Parents opposing vaccine rollout for tamariki claim it will lead to 'bullying, exclusion'

By Contributor

Above: Supporters outside the High Court in Wellington, where a group of parents are trying to stop the vaccine rollout to 5 to 11-year-olds. Photo / Jack Crossland



By Hazel Osborne, Open Justice multimedia journalist, Pōneke

A group of parents opposing the vaccine rollout for kids claim it will lead to bullying, exclusion from activities, and deny their sons and daughters childhood joys.

The eight parents - whose names are suppressed - are suing the government to try to urgently stop the Covid-19 vaccine rollout for children aged 5 to 11.

The group includes an electrician, two stay-at-home parents, a service assistant, a quality assurance manager, a company director, a civil engineer and an unemployed woman. All have children aged between 5 and 11.

Their case is before the High Court in Wellington today, where their lawyers are arguing for a judicial review on the basis that the provisional consent process for the children's vaccine was flawed and illegal.

They want that consent to be revoked and are trying to get the rollout halted immediately until a full judicial review can be held.

Their statement of claim was filed in the High Court on January 14 against Health Minister Andrew Little, Covid-19 Response Minister Chris Hipkins and the head of Medsafe - three days before children became eligible for the vaccine in New Zealand.

Since then, more than 110,000 Kiwi kids have received their first dose of the Pfizer vaccine.

During today's proceedings, some of the parents' affidavits were read aloud in court. They fear current Covid restrictions placed on vaccinated adults will become common for children, including vaccine passports and exclusion from venues.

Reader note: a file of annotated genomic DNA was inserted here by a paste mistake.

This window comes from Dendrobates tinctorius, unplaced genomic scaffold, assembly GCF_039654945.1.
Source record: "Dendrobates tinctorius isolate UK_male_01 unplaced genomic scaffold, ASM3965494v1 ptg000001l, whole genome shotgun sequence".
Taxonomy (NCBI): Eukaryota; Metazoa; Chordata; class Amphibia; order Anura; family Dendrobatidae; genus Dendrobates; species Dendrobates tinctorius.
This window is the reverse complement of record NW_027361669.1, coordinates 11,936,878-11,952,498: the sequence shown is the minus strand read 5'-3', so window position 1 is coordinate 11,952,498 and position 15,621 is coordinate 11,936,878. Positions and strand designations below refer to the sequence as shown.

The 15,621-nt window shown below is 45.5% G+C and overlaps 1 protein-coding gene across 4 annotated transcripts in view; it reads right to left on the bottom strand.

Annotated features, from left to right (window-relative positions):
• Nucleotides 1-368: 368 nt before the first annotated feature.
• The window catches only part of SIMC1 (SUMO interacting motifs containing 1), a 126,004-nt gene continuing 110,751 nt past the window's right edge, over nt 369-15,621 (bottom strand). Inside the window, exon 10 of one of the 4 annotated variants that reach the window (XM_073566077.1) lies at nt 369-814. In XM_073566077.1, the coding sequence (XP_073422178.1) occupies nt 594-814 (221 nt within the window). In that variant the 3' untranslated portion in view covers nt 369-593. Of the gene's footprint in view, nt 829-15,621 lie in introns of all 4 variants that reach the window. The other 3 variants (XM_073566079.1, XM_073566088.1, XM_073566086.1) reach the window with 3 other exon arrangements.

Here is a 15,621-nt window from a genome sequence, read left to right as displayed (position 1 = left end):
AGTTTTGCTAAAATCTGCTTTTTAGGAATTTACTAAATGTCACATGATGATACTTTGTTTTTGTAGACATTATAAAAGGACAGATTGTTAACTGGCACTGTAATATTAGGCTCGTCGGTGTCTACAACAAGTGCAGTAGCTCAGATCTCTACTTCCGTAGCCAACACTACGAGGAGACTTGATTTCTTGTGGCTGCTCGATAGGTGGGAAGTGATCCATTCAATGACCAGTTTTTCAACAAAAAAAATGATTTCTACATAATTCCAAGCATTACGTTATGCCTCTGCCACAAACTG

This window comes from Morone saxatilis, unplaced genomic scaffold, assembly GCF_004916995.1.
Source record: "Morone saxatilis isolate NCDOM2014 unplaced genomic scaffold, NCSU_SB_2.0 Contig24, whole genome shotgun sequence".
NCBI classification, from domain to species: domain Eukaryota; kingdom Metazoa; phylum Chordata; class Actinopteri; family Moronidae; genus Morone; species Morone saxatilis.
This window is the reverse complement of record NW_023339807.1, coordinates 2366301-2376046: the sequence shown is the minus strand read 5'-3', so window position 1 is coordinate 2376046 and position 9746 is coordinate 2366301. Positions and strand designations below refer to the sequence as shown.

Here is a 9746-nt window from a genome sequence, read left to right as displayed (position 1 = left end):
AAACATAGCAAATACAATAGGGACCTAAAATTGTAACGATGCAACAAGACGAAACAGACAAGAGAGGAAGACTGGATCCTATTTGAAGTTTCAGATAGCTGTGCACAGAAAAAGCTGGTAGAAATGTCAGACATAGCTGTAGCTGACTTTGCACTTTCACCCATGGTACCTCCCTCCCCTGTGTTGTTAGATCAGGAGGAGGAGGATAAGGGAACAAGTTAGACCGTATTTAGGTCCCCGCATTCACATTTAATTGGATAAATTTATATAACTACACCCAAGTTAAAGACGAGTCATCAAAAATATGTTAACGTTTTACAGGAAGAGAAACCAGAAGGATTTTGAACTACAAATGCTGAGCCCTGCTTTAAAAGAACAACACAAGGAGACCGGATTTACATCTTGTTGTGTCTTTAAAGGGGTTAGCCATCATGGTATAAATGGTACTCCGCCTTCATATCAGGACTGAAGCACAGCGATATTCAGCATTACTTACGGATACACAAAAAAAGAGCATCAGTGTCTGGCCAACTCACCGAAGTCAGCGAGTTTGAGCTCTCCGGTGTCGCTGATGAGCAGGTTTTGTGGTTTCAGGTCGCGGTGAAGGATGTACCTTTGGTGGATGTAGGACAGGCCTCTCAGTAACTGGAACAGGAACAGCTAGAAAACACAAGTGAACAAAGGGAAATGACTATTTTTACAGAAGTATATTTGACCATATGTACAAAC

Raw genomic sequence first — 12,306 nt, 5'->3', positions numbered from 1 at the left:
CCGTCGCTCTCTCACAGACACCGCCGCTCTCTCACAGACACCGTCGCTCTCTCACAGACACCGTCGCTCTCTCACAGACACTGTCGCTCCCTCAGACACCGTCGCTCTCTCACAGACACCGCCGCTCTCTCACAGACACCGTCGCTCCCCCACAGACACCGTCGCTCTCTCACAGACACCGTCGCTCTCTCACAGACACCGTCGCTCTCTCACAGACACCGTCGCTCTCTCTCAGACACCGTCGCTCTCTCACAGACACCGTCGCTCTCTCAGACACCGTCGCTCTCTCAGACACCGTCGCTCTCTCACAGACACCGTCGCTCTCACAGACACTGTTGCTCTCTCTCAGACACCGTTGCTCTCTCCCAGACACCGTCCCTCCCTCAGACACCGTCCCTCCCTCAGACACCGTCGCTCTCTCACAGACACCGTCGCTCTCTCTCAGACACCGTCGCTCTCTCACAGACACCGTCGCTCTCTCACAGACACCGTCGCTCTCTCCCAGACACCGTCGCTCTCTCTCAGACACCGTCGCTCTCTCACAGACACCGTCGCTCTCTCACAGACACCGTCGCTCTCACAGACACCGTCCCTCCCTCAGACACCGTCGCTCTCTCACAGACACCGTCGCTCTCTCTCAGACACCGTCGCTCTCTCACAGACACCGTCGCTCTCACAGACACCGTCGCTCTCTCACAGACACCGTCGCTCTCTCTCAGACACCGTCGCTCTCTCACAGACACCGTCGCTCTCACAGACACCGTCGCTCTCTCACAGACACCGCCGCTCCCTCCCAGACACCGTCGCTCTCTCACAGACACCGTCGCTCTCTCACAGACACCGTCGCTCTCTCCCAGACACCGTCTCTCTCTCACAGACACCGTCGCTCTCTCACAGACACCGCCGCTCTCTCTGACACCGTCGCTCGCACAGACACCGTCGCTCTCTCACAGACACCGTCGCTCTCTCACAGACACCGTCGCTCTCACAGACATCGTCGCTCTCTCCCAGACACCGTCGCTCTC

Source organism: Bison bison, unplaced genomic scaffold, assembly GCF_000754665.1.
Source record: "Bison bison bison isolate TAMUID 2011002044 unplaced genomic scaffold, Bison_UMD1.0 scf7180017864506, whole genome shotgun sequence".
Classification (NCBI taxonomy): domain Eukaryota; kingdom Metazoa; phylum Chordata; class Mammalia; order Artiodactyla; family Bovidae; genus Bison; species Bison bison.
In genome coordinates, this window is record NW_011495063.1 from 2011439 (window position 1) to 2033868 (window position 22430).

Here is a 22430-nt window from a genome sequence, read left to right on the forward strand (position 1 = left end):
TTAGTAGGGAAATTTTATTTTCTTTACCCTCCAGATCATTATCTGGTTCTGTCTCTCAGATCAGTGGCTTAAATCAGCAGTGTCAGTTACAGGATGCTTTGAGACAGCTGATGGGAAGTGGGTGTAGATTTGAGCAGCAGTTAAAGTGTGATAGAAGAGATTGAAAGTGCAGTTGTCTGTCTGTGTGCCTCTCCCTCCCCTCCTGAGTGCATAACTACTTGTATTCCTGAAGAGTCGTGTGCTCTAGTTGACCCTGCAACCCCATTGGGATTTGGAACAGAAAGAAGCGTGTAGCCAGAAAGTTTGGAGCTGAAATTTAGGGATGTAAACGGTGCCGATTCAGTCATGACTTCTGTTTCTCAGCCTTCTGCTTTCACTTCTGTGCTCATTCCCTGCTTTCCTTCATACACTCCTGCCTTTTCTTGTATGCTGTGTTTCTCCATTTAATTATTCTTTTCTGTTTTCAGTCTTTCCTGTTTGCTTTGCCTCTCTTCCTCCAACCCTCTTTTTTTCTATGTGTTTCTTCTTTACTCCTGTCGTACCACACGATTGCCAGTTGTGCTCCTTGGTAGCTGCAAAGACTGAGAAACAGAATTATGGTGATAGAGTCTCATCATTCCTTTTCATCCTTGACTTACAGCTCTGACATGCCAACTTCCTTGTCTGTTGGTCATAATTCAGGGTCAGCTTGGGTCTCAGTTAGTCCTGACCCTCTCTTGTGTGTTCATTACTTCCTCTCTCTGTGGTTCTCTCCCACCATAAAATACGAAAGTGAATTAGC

One applicant, a mother of an 11-year-old girl with a heart condition and genetic syndrome, says her child will be unable to attend netball or swimming lessons.

Another applicant says she fears her son will be excluded from sports. "This is simply not a normal life for a child," she said.

The group argues that Medsafe's decision to grant provisional consent was flawed for a number of reasons, including that it considered "irrelevant" information about vaccinating children to protect their whānau or stop the spread of Covid in schools.

The health of the children themselves should be the only consideration, the group claims.

Supporters outside the High Court in Wellington, where a group of parents are trying to stop the vaccine rollout to 5 to 11-year-olds. Photo / Jack Crossland

Above: Supporters outside the High Court in Wellington, where a group of parents are trying to stop the vaccine rollout to 5 to 11-year-olds. Photo / Jack Crossland

It also claims that while Hipkins has said the jab will never be mandatory for children, in practice it will effectively be "quasi-mandatory" because it will probably be required for admission to school camps and other activities.

"Children in this age group and their parents are also likely to be placed under significant governmental and social pressure by others in the community for such children to be vaccinated," the statement of claim says.

The group also claims the therapeutic benefits of the vaccine for 5- to 11-year-olds are not enough to outweigh the risks of harm from the vaccine, given kids are generally at low risk from Covid.

Experts have previously told the NZ Herald that while most children who get Covid have only mild or no symptoms, a few can get very sick. Covid infection has also left some children with other, serious complications, including multi-inflammatory syndrome and Long Covid.

Clinical trials found the Pfizer vaccine was both extremely safe for children and very effective at stopping them from suffering severe Covid symptoms.

About two-thirds of parents surveyed said they would get their kids vaccinated and there has been high demand since the rollout began.